All the laws in the world won’t stop bad behavior

Greg Bean


Memo to members of the New Jersey Assembly:

Your highly touted ban on talking on a cell phone while driving is a dismal failure, at least judging by the numbers of people I see happily flouting the law on my way to and from work every day. This morning, I actually saw a granny-aged, blue-haired woman driving, talking on her cell phone, and knitting at the same time. She didn’t look too worried about getting a ticket — and it appeared she was making a very nice sweater.

Additional memo to members of the New Jersey Assembly:

The bill Assemblymen Jon M. Bramnick and Gordon M. Johnson were talking up last week to pass a law encouraging “a campaign toward civility, kindness and respect to all” — a law to make New Jersey residents act nicer to each other — will have about as much chance of success as the cell phone ban.

After almost 30 years in the newspaper business, here’s one thing I’ve learned for sure.

Lawmakers can pass all the laws they want to justify their existence and paychecks, but unless those laws have the support of most of the people and law enforcement, they’re bound to fail in the long run. Think Prohibition.

The cell phone ban hasn’t been effective because most people don’t want it and the cops don’t particularly want to enforce it.

And if those Assembly members think people in this state are going to be nicer to each other just because it’s a law, well, all I can say is they’re taking heavy medication in Trenton, and it ain’t Advil.

We’re grumpy and often rude, and by golly we aim to stay that way, no matter what those lunkheads at the State House do to legislate otherwise. This is the state, after all, where some wags have suggested the middle finger be designated the state bird.

To see just how far this tendency to legislate behavior most people don’t want regulated can go awry, it’s interesting to take a look across the big pond at our British cousins, where a few years back their politicians passed a sweeping reform aimed at making everything termed “anti-social behavior” against the law.

Under the Anti-Social Behavior Order (Asbo), offenders are first given a warning, and then face fines, jail time and their names and photos in the media if they don’t mend their anti-social ways.

Under the act, almost anything but polite conversation is against the law. “Yobbish behavior,” for example, can earn you an Asbo, as can putting up graffiti. Also banned under Asbo are a host of other behaviors that are relatively minor, but make people’s lives miserable — putting up posters everywhere, selling hot dogs without the proper permits, selling and buying scalped tickets, being an intimidating youth practicing disruptive behavior in a “good behavior zone,” and owning a bridge where nesting or roosting birds are allowed to drop pigeon doody on unsuspecting passers-by.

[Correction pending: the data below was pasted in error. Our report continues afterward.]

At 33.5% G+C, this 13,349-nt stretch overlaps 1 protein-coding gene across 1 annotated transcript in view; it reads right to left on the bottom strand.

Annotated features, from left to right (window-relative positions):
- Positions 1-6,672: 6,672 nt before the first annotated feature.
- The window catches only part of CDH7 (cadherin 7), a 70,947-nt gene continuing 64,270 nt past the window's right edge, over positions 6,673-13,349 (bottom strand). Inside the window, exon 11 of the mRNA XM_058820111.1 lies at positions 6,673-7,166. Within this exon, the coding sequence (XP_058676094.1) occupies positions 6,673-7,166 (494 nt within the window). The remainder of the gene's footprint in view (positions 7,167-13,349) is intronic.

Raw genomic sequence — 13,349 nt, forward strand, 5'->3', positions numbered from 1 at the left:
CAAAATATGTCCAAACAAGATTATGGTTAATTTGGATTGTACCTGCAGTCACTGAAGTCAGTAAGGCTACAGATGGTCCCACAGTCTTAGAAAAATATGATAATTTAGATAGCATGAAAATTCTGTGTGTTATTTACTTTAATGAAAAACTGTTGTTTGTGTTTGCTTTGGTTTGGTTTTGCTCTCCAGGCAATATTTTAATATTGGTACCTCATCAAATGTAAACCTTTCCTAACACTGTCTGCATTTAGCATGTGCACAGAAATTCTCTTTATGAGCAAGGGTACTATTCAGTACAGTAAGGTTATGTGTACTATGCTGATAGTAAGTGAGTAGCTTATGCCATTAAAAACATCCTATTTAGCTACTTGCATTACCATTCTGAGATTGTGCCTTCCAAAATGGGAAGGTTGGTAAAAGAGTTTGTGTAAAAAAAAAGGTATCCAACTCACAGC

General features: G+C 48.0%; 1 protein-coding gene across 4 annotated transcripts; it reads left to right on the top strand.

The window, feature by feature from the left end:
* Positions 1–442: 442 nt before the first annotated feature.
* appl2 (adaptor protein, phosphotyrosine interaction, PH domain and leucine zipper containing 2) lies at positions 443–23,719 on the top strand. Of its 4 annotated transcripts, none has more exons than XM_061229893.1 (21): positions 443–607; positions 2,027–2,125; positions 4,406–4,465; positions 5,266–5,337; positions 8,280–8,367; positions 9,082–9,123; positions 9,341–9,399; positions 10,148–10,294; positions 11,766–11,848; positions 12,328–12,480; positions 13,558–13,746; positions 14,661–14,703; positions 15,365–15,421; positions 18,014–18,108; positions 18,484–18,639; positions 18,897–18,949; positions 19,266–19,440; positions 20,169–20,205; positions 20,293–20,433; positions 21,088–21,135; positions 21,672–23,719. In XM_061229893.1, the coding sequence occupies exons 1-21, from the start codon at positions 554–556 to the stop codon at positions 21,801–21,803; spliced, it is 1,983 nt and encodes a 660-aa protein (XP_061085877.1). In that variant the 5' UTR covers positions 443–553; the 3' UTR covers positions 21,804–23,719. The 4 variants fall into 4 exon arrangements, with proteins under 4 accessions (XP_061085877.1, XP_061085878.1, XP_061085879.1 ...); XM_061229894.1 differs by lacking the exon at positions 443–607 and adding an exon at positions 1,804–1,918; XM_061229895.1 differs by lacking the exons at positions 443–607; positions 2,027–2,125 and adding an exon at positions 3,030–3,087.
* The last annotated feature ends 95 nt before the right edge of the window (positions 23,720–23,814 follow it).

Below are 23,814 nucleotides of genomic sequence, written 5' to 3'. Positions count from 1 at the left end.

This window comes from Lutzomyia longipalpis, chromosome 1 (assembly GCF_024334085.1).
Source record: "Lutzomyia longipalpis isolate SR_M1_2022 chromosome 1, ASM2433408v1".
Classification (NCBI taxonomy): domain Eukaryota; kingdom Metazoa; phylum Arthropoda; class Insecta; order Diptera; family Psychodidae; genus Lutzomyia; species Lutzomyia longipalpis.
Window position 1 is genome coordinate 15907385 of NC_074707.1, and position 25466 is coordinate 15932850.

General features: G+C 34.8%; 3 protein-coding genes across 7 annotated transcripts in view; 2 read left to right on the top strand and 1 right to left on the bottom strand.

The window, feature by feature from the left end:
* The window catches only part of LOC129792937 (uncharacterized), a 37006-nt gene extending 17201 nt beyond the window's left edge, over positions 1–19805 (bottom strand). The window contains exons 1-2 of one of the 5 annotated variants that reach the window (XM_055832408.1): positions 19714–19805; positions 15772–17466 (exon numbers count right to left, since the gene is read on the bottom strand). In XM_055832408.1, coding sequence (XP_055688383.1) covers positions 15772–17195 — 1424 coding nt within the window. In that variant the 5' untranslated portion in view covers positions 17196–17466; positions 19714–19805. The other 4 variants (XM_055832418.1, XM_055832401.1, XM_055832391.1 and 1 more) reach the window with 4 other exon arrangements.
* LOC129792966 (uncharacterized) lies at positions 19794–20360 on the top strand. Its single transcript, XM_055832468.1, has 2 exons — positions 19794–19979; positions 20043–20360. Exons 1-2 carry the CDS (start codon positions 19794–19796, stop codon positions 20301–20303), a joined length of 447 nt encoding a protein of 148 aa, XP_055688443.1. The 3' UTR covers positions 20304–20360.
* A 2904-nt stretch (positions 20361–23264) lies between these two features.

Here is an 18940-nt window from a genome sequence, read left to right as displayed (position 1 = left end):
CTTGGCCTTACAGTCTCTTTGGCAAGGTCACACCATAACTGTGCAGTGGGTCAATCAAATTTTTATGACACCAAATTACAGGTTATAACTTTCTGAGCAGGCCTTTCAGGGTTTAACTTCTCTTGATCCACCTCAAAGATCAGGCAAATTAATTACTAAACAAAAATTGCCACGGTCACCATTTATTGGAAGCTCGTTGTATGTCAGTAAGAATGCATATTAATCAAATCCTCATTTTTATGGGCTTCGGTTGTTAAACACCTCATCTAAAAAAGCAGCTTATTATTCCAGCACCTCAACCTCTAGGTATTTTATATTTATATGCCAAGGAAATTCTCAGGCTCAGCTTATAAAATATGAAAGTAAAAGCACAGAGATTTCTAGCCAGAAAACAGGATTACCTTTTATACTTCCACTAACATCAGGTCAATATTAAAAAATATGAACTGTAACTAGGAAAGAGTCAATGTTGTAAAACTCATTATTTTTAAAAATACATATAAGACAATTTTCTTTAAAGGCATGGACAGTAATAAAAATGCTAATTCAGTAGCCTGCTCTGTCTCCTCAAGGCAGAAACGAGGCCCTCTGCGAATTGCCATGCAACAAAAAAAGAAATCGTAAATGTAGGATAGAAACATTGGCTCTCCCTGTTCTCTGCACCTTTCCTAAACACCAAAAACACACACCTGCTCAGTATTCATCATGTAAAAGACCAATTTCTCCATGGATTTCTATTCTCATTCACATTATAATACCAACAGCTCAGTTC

Among other things, according to the BBC, Asbo orders have also been handed out:

• to a woman who answered the door in her underwear and was seen gardening in a revealing bikini;

• to a woman who had attempted suicide five times by jumping into rivers and canals. Under the Asbo order, she’s prohibited from doing anything more that could cause alarm or distress to the public;

• to a man whose noisy, verbal arguments with his wife disturbed the neighbors. Under the man’s Asbo ban, he’s prohibited from getting in any more shouting matches with his missus, using bad language or behaving offensively. A full hearing is scheduled for July;

• to a kid nicknamed “The Egg Man,” who threw eggs at people and places and was banned from doing so in the future. The kid was also banned from having fireworks;

• to a sheep that was eating flowers on graves at a cemetery in Scotland.

Needless to say, the Asbo act has met with very marginal success. In some areas, authorities have handed out lots and lots of Asbos; in others, nary a one.

Have they turned Britain into a kinder, gentler and more polite society?

“Absolutely not,” says a friend of mine who travels frequently and extensively in the United Kingdom. “To see how little effect they have on anti-social behavior, all you have to do is sit in the stands at any soccer match featuring Manchester United … rude and offensive behavior in its full, flowering glory.”

Do any people modify their behavior for fear of getting an Asbo?

“Of course not. A jerk is a jerk is a jerk, even if they’re drowned in Asbos.”

So who wants to keep this law in place, if it does so little good?

“The nags like it,” he said. “It makes them feel important.”

I ask you, does that sound familiar?

Hello, Trenton? Reality calling on line one.

Memo to the woman who phoned recently to complain there’s never any “good news” in the paper:

According to a report in Health Day News last week, scientists at Temple University are testing an experimental drug that seems to stop cancer cell division. The drug, ON0190, does something to bollix up cancer genes and keep the disease from spreading. When the cancer cells are blocked, they can’t divide and tumors die.

The Temple folk have tested the drug on 94 different human cancers so far, with very good success, and they’re conducting a clinical trial on up to 56 people with advanced and metastatic cancers. If it works, it could mean healthy lives for untold numbers of cancer patients in the future.

A potential cure for cancer — now that’s what I call GOOD news. And chances are — even though we didn’t break the story — you saw it first right here in this newspaper.

As Great-Aunt Verda used to say, Madam, put that in your pipe and smoke it.

Gregory Bean is the executive editor of Greater Media Newspapers.